SCI: Lifelong Cardiovascular Risk Must Be Mitigated

2016-05-22 18:15:00 (GMT) ( - News Providers Press Release News)

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SCI: Lifelong Cardiovascular Risk Must Be Mitigated

Sacramento, CA, 05/20/2016 /SubmitPressRelease123/

Cardiovascular disease (CVD) is the leading cause of mortality in the United States, half of which is directly related to coronary heart disease (CHD).  Studies indicate that CVD, CHD, and irregular heart rhythms are more common in persons with spinal cord injury (SCI).   Physicians must understand this and advocate for life style changes, aggressive medication management, necessary follow up care, and diagnostic testing to prevent and treat latent disease.


SCI patients more frequently have impaired glucose tolerance and diabetes mellitus than the age matched population.  Insulin resistance develops along with increased fat mass that is associated with the development of plaques in the medium and small arteries that are responsible for CVD and CHD.


Lipid metabolism is impaired in SCI that contributes to CVD and CHD. SCI leads to an elevation of LDL cholesterol, known as ‘bad cholesterol and there is a decrease in HDL cholesterol, known as ‘good cholesterol’.  Approximately 10% of the United States population has decrease HDL cholesterol levels while up to 40% of persons chronically injured by SCI have decreased HDL cholesterol levels supporting the assertion that lipid metabolism is impaired by SCI.  Further support is that studies indicate that quadriplegics have more significant abnormalities in their cholesterol profiles than paraplegics.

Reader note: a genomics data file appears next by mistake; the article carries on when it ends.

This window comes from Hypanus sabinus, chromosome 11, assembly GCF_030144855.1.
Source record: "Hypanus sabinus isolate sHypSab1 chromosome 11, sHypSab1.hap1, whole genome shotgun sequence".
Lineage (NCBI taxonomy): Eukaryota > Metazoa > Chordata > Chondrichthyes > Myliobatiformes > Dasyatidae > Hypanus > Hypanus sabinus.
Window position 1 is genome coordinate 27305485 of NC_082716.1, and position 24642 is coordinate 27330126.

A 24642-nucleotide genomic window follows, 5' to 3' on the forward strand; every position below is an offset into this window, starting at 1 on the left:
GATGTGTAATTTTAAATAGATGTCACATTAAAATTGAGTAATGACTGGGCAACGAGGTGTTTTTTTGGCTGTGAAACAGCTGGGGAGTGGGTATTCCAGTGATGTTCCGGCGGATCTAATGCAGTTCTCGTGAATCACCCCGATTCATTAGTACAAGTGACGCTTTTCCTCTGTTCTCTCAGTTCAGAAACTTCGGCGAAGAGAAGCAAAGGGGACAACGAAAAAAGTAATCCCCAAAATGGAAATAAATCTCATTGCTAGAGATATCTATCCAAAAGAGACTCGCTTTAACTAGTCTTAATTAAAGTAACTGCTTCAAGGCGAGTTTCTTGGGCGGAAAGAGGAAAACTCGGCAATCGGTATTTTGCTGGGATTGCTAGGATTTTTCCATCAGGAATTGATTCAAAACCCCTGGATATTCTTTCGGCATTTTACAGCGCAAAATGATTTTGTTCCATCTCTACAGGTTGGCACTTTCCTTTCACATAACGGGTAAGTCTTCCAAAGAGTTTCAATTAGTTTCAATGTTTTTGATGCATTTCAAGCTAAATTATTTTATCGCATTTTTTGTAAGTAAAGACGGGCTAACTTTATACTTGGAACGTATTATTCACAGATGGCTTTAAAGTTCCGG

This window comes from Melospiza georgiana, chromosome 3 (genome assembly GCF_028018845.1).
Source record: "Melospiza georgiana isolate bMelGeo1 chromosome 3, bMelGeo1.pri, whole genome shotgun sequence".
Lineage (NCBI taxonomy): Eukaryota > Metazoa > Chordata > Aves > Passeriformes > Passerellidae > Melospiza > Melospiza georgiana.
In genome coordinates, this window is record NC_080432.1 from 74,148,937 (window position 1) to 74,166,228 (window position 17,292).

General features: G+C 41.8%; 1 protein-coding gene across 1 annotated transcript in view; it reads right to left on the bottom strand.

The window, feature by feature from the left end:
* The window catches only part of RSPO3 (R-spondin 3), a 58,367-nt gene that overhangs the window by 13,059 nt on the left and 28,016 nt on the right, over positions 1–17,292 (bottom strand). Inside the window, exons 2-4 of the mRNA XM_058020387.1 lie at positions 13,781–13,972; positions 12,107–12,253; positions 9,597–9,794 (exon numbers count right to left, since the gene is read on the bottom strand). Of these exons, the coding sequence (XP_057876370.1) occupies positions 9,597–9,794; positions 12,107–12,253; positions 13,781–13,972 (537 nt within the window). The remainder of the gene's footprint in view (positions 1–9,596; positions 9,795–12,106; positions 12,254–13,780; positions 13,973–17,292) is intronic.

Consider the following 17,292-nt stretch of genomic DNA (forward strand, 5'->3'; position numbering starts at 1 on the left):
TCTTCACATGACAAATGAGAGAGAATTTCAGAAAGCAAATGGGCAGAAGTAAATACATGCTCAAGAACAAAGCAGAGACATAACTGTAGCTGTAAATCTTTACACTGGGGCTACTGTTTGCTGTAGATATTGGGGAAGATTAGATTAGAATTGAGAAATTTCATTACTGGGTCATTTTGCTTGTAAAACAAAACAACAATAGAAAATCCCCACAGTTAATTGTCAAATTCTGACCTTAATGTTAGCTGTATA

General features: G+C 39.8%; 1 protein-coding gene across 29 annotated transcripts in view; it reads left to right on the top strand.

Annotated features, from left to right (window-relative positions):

CHD in SCI accounts for nearly 50% of the deaths in persons over thirty years of age.  Unfortunately most primary care physicians are not aware of the increased risks of CHD in SCI.  Studies indicate that half of young asymptomatic quadriplegics with normal EKGs with risk factors for CHD have evidence of reversible myocardial ischemia on non-invasive cardiac stress testing.  This means that they are a heart attack waiting to happen.  This emphasizes the fact that asymptomatic SCI patients must be sent for stress testing if there are risk factors such as smoking, diabetes, obesity, elevated cholesterol, or a family.


An active life-style is necessary in all patients with SCI with recreational pursuits that support vigorous exercise.  HDL cholesterol or ‘good cholesterol’ has been shown to increase with vigorous exercise.  This promotes weight loss, healthy diet, and smoking cessation.  Recreational therapy must be involved early in Acute Rehabilitation to emphasize avocational activities to promote health.


Academic Physician Life Care Planners understand that the higher and more complete the SCI in a catastrophic person exacerbates the metabolic changes that contribute to CVD and CHD.  The life care plan must include screening, recognition, and treatment for those at risk for early CVD.   Fellowship trained physicians in SCI must be involved in the primary care of this patient since they understand the need to have a aggressive treatment plan to mitigate CVD and CHD risk factors.


Life Care Plans must include interventions that include life-style changes, recreational therapy that supports an active life-style, aggressive dietary management, cholesterol management, and non-invasive cardiac testing to the patient’s life expectancy.


Press Contact

Dr. Greg Vigna, MD, JD Academic Physician Life Care Planner

T: 800-761-9206

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